This is not just about comparative differences in electoral and political party rules (majoritarian and proportional systems of representation) but the variation in the relative power resources of interest groups and the persuasive capacity of different social actors to shape the terms of the debate.

See Jacob Hacker & Paul Piersons (2016) book “American Amnesia: How the War on Government Led us to Forget What made America Prosper“.

Conclusion

The revolution in the public financing of the social state is not likely to be reversed in any rich democratic country. That is, it’s hard to imagine a political party winning a democratic election, and form a government, on a platform to end public provision of health, education, eldercare, childcare and social protection.

There are certainly huge constraints on expenditure and taxation, particularly as it pertains to pensions, but no country is likely to cut social spending back to less than 20 percent of national income. This would require ending public service provision, and ending public sector employment.

On the contrary, there is huge fiscal pressure on the state to expand and to invest in new forms of social investment such as higher education; research/development; transport; housing; vocational training; water; childcare; sustainable energy; digital communications; broadband and a whole host of other new types of infrastructural investment.

This political and societal pressure to expand and invest, however, confronts the financial market pressure to consolidate public finances, and reduce expenditure i.e. austerity.Governments everywhere are trying to reduce their public debt burdens through cuts to expenditure and tax increases.

The implication is that the capacity of the state to engage in new forms of discretionary expenditure/investment is in decline.

Furthermore, the expansion of the state during the past 50 years was dependent upon one crucial condition that cannot be guaranteed: strong economic and productivity growth. Absent strong economic growth, governments, by definition, cannot raise revenue, as tax expenditures fall. Growth has slowed down almost everywhere.

Hence, for many the crisis of economic growth is the crisis of advanced capitalism, as it makes it increasingly difficult for governments to commit to continue to pay for what citizens expect as a social right. Future debates about the fiscal state are likely to revolve around issues of economic growth, structural reform, public sector modernisation and the consolidation of social spending.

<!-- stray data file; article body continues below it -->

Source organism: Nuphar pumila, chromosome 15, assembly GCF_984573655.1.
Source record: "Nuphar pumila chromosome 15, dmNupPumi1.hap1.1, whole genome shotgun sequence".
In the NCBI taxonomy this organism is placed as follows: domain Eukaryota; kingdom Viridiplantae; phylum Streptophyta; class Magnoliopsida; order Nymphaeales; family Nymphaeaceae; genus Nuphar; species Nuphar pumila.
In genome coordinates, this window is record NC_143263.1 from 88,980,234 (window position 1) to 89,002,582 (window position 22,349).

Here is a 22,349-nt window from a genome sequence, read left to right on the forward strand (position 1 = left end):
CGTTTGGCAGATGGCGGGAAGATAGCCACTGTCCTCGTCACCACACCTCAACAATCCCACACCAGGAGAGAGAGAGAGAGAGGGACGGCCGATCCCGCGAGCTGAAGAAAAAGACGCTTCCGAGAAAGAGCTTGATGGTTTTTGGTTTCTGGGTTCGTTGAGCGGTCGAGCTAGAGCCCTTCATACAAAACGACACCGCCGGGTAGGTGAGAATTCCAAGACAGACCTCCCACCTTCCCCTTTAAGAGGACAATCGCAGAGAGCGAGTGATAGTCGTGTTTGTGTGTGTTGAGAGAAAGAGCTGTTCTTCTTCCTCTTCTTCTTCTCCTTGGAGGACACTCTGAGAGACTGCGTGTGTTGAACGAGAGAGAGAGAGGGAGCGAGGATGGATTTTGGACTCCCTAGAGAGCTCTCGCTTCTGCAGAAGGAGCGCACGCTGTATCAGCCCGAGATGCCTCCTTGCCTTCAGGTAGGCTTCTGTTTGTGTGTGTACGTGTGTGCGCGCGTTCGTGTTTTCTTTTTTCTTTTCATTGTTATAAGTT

It is in this context that the ability of large MNCs to avoid paying tax, through exploiting cross-national tax competition laws, has become politicised. In the EU, the ability of nation-states within the same Union to use corporate tax laws to attract module capital, is perceived as leading to a race to the bottom.

Discussion

The demand to reform the social state and improve the quality of public services is a very legitimate concern. Taxpayers tend to support public financing when they receive better quality services, and when they have higher levels of trust in government.

To tease out this fiscal crisis of the state discuss the following questions:

  • Should access to higher education be free?
  • Does it make a difference that it does not impact upon social mobility?
  • What about the right to retirement, does everyone have a right to a pension?
  • Who should pay for all this?
    • That is, who should pay the tax to fund these services/investment?

Lecture slides: lecture-16

Week 8: Revision of Core Concepts and Key Questions

Please define and discuss the significance of the following concepts within your reading groups:

  • Economic growth
  • National income
    • Labour income
    • Capital income
  • Capital (wealth)
  • Capital/income ratio (β)
  • Top decile
  • Top centile
  • Taxation

What is the difference between:

  • Private capital
  • Public capital

What has been the main structural transformation of capital since the 19th century?

Describe the trends in the:

  • Ownership of capital/wealth
  • Inequalities of income

What is the significance of R>G for the study of wealth inequality?

  • Which explains rising income inequality in the USA?

What explains the comeback of private capital since the 1970’s?

  • What institutions shape labour income inequality?
  • What institutions shape capital-wealth inequality?

Is rising income and wealth inequality compatible with democracy?

Blog post assignment

Your blog post assignment is due on Friday November 4th, before 5pm (end of week 8). You must drop in a hard copy, and submit a copy on safe assign (via blackboard).

Here are some tips for writing a good blog post:

  1. Be clear about what you want to say before you start.
  2. Map out the paragraph structure in your rough work.
  3. Start with a clear puzzle and a specific question (questions lead to answers).
  4. Write a direct imaginative title.
  5. Write a captivating introduction.
  6. Specify your core claim/argument.
  7. Marshall empirical evidence to back up this claim.
  8. Discuss this evidence in relation to the wider literature.
  9. Conclude by specifying why it is relevant.
  10. Write for a public audience.
  11. Use in-text citations (a rich bibliography signals that you’ve researched the topic).
  12. Enjoy the writing process.
The length is between 1200-1400 words. For a blog post this implies 10-13 concise paragraphs. The referencing style is Harvard.
Use online links in the text to direct the reader to the references. There is a blog option on Microsoft word, which is useful.
Make sure to write your name/student number on the cover page. Print on one side only, use font size 12, space 1.5, and staple the pages together. Use a standardized font.
You need to submit a hard copy into my assignment box in the SPIRe corridor + submit a copy via safe assign on blackboard.

Feel free to email me with your ideas, or to discuss further. For examples of excellent academic-style blogs, see this website: http://blogs.lse.ac.uk/europpblog/